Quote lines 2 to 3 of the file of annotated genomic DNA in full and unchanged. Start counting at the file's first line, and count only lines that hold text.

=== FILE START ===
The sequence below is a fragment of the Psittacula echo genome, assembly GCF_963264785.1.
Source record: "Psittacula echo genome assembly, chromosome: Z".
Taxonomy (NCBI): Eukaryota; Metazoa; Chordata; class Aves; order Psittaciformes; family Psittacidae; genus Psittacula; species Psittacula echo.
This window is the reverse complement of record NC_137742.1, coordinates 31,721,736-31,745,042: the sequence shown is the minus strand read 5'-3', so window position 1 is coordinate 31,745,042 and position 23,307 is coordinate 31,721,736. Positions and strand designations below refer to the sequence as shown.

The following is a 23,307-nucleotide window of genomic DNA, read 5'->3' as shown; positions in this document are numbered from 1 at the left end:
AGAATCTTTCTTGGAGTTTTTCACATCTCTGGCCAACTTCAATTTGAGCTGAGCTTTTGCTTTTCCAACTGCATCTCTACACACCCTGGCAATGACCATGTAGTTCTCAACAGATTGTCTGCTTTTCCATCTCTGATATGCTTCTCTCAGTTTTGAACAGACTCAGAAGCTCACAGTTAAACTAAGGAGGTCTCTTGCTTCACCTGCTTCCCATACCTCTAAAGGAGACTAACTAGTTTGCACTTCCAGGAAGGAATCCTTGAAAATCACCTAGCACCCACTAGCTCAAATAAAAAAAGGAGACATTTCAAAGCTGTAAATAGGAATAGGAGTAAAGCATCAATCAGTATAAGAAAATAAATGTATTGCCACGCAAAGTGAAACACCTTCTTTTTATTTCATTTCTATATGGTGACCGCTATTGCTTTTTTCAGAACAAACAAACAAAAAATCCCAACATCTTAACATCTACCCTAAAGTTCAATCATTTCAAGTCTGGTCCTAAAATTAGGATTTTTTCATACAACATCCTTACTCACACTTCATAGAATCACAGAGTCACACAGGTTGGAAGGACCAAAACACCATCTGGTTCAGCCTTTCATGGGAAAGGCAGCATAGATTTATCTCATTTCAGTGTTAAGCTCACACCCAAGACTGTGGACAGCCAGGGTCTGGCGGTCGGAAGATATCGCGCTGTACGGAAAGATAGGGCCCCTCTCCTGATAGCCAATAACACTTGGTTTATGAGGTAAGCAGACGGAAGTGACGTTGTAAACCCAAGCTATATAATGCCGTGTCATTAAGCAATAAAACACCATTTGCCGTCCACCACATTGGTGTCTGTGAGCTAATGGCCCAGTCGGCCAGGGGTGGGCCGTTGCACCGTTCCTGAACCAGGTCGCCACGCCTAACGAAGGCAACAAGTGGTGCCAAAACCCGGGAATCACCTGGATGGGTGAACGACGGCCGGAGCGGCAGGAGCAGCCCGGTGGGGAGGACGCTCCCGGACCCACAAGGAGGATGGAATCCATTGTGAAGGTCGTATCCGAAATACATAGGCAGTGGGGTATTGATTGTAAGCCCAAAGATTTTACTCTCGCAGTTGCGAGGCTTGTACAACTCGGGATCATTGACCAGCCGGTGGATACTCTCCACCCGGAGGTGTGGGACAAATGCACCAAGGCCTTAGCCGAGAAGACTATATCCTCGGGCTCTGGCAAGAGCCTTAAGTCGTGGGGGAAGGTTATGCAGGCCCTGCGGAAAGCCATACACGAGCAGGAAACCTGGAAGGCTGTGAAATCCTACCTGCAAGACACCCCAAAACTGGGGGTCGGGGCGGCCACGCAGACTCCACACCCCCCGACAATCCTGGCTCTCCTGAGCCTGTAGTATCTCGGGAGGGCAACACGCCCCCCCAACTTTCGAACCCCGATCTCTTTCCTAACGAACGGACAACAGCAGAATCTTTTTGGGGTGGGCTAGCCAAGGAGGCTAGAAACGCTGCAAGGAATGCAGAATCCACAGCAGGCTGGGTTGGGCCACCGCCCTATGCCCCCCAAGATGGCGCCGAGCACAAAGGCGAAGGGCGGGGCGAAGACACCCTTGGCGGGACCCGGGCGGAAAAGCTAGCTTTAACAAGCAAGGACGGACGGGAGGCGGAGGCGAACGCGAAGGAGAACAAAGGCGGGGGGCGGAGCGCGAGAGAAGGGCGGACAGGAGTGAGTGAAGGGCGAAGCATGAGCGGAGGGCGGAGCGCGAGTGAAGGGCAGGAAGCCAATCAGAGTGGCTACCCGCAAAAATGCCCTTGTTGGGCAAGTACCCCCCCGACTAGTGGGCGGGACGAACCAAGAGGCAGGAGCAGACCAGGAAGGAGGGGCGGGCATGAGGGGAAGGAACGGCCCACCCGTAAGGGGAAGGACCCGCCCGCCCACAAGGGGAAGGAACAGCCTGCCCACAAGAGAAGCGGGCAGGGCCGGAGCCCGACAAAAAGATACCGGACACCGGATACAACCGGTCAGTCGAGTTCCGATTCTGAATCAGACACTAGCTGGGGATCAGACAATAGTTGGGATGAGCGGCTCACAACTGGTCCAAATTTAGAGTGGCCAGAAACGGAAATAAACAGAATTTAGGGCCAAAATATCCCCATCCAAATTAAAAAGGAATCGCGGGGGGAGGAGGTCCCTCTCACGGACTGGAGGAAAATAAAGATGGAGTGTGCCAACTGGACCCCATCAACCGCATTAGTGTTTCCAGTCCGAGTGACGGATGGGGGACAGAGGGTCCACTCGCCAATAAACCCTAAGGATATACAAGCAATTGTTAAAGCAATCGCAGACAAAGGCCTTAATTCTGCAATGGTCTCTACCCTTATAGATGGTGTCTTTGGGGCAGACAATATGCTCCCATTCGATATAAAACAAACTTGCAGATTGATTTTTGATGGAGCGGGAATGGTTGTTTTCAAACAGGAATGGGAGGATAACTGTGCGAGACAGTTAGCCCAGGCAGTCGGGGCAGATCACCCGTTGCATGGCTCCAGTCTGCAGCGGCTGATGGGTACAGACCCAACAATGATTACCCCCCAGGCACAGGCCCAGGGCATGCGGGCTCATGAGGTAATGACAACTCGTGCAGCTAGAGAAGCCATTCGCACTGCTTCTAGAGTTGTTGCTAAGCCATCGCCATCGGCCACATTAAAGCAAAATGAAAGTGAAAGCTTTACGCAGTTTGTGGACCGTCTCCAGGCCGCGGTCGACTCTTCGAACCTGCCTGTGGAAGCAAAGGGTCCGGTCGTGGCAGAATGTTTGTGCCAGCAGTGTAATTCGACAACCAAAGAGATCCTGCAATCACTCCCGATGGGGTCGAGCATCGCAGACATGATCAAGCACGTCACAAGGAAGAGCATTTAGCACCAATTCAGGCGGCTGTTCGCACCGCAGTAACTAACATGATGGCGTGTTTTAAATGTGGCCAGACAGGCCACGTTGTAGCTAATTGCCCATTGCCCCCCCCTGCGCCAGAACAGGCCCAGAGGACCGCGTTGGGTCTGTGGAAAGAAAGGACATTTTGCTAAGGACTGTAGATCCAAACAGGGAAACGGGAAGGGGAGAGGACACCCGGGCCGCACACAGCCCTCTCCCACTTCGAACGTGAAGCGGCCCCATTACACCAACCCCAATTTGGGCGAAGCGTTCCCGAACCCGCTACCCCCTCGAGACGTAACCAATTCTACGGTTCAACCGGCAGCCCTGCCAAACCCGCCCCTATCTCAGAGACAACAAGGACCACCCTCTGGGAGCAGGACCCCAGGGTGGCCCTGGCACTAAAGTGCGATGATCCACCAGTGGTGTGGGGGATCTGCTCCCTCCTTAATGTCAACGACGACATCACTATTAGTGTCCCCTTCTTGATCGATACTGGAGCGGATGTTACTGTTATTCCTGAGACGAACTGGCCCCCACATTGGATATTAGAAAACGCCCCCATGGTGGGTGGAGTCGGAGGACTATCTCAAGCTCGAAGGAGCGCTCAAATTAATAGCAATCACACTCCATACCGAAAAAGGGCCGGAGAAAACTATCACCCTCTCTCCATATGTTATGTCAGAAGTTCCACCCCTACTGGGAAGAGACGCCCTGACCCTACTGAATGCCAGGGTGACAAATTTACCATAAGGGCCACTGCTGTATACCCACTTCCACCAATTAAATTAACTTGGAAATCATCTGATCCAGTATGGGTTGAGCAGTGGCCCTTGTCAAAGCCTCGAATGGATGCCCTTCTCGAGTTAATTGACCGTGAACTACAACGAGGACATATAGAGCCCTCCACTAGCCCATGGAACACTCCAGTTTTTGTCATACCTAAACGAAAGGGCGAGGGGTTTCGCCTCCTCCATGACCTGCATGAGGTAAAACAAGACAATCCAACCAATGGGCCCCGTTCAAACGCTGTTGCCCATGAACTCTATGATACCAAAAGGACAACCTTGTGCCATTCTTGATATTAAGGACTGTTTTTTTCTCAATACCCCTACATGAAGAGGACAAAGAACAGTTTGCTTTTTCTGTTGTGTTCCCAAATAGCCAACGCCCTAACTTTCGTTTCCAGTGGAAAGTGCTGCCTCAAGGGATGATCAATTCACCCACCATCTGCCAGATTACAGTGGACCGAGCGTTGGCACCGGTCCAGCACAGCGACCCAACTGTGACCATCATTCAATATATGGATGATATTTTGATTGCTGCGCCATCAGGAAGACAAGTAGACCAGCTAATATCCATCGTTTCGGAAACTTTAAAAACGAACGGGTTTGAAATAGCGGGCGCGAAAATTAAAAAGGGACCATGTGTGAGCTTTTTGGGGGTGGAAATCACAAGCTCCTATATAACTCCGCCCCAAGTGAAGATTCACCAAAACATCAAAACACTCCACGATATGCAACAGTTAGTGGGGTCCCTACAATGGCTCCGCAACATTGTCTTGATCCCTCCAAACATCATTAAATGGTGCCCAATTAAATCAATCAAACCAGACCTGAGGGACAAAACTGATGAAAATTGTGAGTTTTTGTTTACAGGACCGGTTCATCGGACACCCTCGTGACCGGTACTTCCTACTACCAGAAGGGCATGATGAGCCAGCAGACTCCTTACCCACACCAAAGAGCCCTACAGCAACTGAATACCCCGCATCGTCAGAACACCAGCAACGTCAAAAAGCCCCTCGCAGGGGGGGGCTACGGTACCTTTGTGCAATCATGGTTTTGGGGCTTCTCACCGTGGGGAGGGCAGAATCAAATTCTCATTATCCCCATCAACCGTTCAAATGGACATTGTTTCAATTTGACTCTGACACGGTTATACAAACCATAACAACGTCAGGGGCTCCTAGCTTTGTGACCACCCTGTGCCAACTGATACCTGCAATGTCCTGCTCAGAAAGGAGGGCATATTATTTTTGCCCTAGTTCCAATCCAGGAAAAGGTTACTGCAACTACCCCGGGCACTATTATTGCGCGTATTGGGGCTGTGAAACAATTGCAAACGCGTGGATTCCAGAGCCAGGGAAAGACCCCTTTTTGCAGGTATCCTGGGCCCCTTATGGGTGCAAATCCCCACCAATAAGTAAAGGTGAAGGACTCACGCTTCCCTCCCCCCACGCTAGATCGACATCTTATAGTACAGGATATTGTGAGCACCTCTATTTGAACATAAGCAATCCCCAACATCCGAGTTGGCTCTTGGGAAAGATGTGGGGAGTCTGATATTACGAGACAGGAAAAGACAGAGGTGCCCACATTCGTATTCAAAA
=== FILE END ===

Source record: "Psittacula echo genome assembly, chromosome: Z".
Taxonomy (NCBI): Eukaryota; Metazoa; Chordata; class Aves; order Psittaciformes; family Psittacidae; genus Psittacula; species Psittacula echo.